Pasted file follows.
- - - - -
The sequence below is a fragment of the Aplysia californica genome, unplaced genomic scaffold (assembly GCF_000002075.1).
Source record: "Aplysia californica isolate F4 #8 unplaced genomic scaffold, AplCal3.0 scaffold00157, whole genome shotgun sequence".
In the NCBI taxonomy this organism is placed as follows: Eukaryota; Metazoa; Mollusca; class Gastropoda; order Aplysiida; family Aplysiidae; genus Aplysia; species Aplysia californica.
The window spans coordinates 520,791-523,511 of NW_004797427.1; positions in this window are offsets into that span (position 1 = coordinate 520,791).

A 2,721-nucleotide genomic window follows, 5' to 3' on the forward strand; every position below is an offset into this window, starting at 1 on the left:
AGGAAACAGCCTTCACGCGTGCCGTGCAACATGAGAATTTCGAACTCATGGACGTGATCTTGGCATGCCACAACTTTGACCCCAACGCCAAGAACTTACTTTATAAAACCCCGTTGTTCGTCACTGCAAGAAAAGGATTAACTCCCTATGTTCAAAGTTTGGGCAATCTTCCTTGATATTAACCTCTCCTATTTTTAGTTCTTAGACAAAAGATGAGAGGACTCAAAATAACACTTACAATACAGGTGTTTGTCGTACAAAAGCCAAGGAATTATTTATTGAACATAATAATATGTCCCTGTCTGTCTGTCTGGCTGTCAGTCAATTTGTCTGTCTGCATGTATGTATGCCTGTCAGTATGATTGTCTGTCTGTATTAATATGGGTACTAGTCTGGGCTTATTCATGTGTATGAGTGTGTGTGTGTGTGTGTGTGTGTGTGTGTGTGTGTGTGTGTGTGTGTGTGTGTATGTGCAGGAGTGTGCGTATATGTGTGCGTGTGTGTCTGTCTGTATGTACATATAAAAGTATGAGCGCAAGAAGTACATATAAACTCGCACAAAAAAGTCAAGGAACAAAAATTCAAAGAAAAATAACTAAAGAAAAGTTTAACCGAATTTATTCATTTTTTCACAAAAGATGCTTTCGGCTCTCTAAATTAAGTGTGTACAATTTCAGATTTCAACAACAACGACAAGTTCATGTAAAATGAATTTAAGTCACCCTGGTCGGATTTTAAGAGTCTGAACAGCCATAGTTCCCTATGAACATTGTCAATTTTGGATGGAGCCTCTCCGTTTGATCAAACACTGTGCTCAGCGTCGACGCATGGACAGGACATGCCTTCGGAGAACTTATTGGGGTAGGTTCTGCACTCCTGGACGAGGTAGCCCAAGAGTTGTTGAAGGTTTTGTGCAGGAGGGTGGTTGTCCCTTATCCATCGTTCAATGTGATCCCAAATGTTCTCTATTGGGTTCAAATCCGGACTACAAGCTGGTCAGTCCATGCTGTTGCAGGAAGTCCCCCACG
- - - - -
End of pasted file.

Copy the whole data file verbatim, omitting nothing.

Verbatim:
The sequence below is a fragment of the Aplysia californica genome, unplaced genomic scaffold (assembly GCF_000002075.1).
Source record: "Aplysia californica isolate F4 #8 unplaced genomic scaffold, AplCal3.0 scaffold00157, whole genome shotgun sequence".
In the NCBI taxonomy this organism is placed as follows: Eukaryota; Metazoa; Mollusca; class Gastropoda; order Aplysiida; family Aplysiidae; genus Aplysia; species Aplysia californica.
The window spans coordinates 520,791-523,511 of NW_004797427.1; positions in this window are offsets into that span (position 1 = coordinate 520,791).

A 2,721-nucleotide genomic window follows, 5' to 3' on the forward strand; every position below is an offset into this window, starting at 1 on the left:
AGGAAACAGCCTTCACGCGTGCCGTGCAACATGAGAATTTCGAACTCATGGACGTGATCTTGGCATGCCACAACTTTGACCCCAACGCCAAGAACTTACTTTATAAAACCCCGTTGTTCGTCACTGCAAGAAAAGGATTAACTCCCTATGTTCAAAGTTTGGGCAATCTTCCTTGATATTAACCTCTCCTATTTTTAGTTCTTAGACAAAAGATGAGAGGACTCAAAATAACACTTACAATACAGGTGTTTGTCGTACAAAAGCCAAGGAATTATTTATTGAACATAATAATATGTCCCTGTCTGTCTGTCTGGCTGTCAGTCAATTTGTCTGTCTGCATGTATGTATGCCTGTCAGTATGATTGTCTGTCTGTATTAATATGGGTACTAGTCTGGGCTTATTCATGTGTATGAGTGTGTGTGTGTGTGTGTGTGTGTGTGTGTGTGTGTGTGTGTGTGTGTGTGTGTATGTGCAGGAGTGTGCGTATATGTGTGCGTGTGTGTCTGTCTGTATGTACATATAAAAGTATGAGCGCAAGAAGTACATATAAACTCGCACAAAAAAGTCAAGGAACAAAAATTCAAAGAAAAATAACTAAAGAAAAGTTTAACCGAATTTATTCATTTTTTCACAAAAGATGCTTTCGGCTCTCTAAATTAAGTGTGTACAATTTCAGATTTCAACAACAACGACAAGTTCATGTAAAATGAATTTAAGTCACCCTGGTCGGATTTTAAGAGTCTGAACAGCCATAGTTCCCTATGAACATTGTCAATTTTGGATGGAGCCTCTCCGTTTGATCAAACACTGTGCTCAGCGTCGACGCATGGACAGGACATGCCTTCGGAGAACTTATTGGGGTAGGTTCTGCACTCCTGGACGAGGTAGCCCAAGAGTTGTTGAAGGTTTTGTGCAGGAGGGTGGTTGTCCCTTATCCATCGTTCAATGTGATCCCAAATGTTCTCTATTGGGTTCAAATCCGGACTACAAGCTGGTCAGTCCATGCTGTTGCAGGAAGTCCCCCACG